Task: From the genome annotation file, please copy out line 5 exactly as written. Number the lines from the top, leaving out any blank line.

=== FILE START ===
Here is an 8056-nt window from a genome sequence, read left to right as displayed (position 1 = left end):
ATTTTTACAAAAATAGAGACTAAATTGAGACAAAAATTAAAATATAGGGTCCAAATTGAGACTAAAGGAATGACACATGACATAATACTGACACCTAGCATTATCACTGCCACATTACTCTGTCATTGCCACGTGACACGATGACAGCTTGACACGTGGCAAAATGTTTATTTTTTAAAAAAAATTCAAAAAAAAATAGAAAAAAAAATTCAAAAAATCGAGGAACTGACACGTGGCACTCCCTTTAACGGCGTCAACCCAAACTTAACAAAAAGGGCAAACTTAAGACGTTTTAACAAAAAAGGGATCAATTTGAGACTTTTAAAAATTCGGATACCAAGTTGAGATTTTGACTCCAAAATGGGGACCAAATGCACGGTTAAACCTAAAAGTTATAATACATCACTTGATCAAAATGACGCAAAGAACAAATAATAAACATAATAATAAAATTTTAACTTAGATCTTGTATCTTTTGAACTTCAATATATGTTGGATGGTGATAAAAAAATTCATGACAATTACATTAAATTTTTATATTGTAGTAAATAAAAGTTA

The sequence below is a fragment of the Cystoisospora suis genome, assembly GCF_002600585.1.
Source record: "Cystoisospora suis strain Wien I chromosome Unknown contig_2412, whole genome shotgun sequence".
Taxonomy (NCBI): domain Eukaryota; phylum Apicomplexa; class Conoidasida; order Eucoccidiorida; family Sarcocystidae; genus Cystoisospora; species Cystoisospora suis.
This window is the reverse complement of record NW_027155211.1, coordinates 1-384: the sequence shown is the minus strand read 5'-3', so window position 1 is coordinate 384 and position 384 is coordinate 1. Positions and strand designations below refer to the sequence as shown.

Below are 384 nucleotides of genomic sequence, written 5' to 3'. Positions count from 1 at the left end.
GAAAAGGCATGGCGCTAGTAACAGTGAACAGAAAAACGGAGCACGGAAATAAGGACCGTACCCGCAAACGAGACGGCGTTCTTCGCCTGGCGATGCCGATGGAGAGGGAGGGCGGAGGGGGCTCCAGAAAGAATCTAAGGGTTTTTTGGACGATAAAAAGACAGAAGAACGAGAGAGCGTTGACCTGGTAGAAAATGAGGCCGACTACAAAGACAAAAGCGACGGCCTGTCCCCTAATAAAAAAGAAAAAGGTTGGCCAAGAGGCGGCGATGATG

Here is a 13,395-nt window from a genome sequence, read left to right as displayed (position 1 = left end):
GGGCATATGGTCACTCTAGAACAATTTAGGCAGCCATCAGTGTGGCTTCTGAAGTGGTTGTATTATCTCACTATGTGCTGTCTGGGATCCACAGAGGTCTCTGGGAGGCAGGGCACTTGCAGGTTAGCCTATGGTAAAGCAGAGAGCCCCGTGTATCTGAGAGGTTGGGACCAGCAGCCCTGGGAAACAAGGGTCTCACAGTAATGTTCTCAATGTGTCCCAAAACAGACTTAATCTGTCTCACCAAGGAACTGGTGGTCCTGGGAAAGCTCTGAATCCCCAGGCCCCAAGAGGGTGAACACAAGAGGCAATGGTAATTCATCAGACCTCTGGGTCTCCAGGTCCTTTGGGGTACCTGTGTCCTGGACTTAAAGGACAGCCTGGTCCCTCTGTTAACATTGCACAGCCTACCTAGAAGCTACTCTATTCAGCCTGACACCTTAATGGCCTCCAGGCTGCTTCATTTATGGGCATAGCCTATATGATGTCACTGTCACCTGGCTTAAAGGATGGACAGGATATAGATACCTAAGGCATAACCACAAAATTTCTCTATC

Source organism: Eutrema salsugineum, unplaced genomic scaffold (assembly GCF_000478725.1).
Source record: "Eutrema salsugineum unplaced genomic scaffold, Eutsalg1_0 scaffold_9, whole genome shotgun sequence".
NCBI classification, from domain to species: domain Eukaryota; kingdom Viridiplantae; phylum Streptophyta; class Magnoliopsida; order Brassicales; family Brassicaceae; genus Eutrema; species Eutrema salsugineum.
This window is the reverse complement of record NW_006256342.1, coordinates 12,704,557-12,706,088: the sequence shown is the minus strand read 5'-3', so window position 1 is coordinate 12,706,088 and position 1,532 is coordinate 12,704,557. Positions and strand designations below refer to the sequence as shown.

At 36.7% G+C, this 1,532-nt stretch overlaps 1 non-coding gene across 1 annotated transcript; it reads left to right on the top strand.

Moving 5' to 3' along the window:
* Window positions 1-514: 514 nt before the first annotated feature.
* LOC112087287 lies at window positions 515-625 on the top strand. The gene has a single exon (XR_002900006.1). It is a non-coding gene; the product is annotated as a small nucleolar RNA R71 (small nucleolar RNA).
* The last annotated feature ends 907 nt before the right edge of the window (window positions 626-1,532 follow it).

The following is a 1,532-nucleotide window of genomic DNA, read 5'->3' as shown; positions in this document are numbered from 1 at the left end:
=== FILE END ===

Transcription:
Taxonomy (NCBI): domain Eukaryota; phylum Apicomplexa; class Conoidasida; order Eucoccidiorida; family Sarcocystidae; genus Cystoisospora; species Cystoisospora suis.